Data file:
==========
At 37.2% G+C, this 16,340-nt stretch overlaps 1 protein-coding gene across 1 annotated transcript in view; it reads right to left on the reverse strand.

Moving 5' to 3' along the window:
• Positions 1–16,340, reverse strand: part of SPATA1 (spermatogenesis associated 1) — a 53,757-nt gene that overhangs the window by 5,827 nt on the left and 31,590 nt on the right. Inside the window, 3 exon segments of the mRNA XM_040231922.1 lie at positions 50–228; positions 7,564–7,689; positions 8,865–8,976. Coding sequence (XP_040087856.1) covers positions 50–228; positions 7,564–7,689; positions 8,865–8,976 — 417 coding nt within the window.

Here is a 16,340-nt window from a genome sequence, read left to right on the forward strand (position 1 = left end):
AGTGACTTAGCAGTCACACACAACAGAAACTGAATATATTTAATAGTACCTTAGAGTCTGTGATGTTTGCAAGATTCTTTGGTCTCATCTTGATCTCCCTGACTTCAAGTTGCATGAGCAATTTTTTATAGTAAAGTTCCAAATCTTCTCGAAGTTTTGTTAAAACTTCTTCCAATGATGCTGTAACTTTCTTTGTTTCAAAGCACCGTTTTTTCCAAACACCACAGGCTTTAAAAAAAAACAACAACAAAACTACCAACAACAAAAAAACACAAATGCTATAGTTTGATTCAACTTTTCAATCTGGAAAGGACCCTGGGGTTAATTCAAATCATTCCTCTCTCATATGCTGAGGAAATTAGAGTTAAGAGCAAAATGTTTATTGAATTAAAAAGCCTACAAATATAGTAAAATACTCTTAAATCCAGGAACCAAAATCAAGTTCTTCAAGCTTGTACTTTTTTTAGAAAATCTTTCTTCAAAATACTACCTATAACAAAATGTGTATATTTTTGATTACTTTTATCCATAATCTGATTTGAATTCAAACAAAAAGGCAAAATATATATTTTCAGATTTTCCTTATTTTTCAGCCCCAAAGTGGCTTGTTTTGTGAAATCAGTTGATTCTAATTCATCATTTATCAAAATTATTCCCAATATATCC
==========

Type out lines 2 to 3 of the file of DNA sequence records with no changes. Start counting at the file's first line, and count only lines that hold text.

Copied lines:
Moving 5' to 3' along the window:
• Positions 1–16,340, reverse strand: part of SPATA1 (spermatogenesis associated 1) — a 53,757-nt gene that overhangs the window by 5,827 nt on the left and 31,590 nt on the right. Inside the window, 3 exon segments of the mRNA XM_040231922.1 lie at positions 50–228; positions 7,564–7,689; positions 8,865–8,976. Coding sequence (XP_040087856.1) covers positions 50–228; positions 7,564–7,689; positions 8,865–8,976 — 417 coding nt within the window.